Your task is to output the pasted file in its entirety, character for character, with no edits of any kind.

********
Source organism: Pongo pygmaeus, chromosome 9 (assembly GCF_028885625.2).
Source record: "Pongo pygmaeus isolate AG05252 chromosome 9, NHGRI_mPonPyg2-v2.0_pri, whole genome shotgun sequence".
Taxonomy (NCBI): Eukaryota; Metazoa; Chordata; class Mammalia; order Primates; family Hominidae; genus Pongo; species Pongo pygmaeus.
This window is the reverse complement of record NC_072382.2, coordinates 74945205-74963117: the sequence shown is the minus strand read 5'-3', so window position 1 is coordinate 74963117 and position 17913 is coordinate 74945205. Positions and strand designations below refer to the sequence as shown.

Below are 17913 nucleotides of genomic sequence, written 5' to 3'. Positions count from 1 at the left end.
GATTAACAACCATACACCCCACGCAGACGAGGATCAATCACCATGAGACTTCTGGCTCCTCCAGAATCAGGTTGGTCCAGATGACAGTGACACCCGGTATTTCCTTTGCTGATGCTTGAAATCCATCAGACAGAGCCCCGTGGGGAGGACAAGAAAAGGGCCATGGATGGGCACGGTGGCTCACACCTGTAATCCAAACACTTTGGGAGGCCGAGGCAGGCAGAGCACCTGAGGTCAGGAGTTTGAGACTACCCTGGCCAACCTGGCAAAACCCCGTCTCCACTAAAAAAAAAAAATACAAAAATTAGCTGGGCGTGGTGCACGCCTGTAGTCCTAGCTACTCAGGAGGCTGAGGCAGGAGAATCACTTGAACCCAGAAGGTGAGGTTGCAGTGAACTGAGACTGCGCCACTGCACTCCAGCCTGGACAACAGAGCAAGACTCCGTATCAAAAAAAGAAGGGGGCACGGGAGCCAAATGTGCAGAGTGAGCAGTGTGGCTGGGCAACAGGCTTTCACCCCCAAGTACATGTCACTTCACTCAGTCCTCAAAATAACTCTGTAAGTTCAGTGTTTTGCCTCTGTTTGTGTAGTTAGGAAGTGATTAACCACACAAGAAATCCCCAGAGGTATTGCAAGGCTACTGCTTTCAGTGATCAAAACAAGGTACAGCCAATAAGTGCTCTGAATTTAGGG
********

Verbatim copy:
Source organism: Pongo pygmaeus, chromosome 9 (assembly GCF_028885625.2).
Source record: "Pongo pygmaeus isolate AG05252 chromosome 9, NHGRI_mPonPyg2-v2.0_pri, whole genome shotgun sequence".
Taxonomy (NCBI): Eukaryota; Metazoa; Chordata; class Mammalia; order Primates; family Hominidae; genus Pongo; species Pongo pygmaeus.
This window is the reverse complement of record NC_072382.2, coordinates 74945205-74963117: the sequence shown is the minus strand read 5'-3', so window position 1 is coordinate 74963117 and position 17913 is coordinate 74945205. Positions and strand designations below refer to the sequence as shown.

Below are 17913 nucleotides of genomic sequence, written 5' to 3'. Positions count from 1 at the left end.
GATTAACAACCATACACCCCACGCAGACGAGGATCAATCACCATGAGACTTCTGGCTCCTCCAGAATCAGGTTGGTCCAGATGACAGTGACACCCGGTATTTCCTTTGCTGATGCTTGAAATCCATCAGACAGAGCCCCGTGGGGAGGACAAGAAAAGGGCCATGGATGGGCACGGTGGCTCACACCTGTAATCCAAACACTTTGGGAGGCCGAGGCAGGCAGAGCACCTGAGGTCAGGAGTTTGAGACTACCCTGGCCAACCTGGCAAAACCCCGTCTCCACTAAAAAAAAAAAATACAAAAATTAGCTGGGCGTGGTGCACGCCTGTAGTCCTAGCTACTCAGGAGGCTGAGGCAGGAGAATCACTTGAACCCAGAAGGTGAGGTTGCAGTGAACTGAGACTGCGCCACTGCACTCCAGCCTGGACAACAGAGCAAGACTCCGTATCAAAAAAAGAAGGGGGCACGGGAGCCAAATGTGCAGAGTGAGCAGTGTGGCTGGGCAACAGGCTTTCACCCCCAAGTACATGTCACTTCACTCAGTCCTCAAAATAACTCTGTAAGTTCAGTGTTTTGCCTCTGTTTGTGTAGTTAGGAAGTGATTAACCACACAAGAAATCCCCAGAGGTATTGCAAGGCTACTGCTTTCAGTGATCAAAACAAGGTACAGCCAATAAGTGCTCTGAATTTAGGG